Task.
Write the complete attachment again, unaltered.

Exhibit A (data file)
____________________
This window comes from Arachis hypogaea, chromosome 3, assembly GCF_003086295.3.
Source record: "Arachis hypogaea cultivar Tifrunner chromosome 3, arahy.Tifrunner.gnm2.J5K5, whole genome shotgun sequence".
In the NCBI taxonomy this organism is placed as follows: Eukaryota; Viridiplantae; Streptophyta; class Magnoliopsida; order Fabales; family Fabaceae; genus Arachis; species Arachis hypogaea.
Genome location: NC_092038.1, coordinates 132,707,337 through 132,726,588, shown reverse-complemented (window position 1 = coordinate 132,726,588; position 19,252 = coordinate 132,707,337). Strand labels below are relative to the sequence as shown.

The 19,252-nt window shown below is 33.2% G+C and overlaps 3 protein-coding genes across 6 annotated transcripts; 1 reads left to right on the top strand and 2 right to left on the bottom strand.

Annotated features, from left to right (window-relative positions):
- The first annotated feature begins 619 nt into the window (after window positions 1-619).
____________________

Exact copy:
This window comes from Arachis hypogaea, chromosome 3, assembly GCF_003086295.3.
Source record: "Arachis hypogaea cultivar Tifrunner chromosome 3, arahy.Tifrunner.gnm2.J5K5, whole genome shotgun sequence".
In the NCBI taxonomy this organism is placed as follows: Eukaryota; Viridiplantae; Streptophyta; class Magnoliopsida; order Fabales; family Fabaceae; genus Arachis; species Arachis hypogaea.
Genome location: NC_092038.1, coordinates 132,707,337 through 132,726,588, shown reverse-complemented (window position 1 = coordinate 132,726,588; position 19,252 = coordinate 132,707,337). Strand labels below are relative to the sequence as shown.

The 19,252-nt window shown below is 33.2% G+C and overlaps 3 protein-coding genes across 6 annotated transcripts; 1 reads left to right on the top strand and 2 right to left on the bottom strand.

Annotated features, from left to right (window-relative positions):
- The first annotated feature begins 619 nt into the window (after window positions 1-619).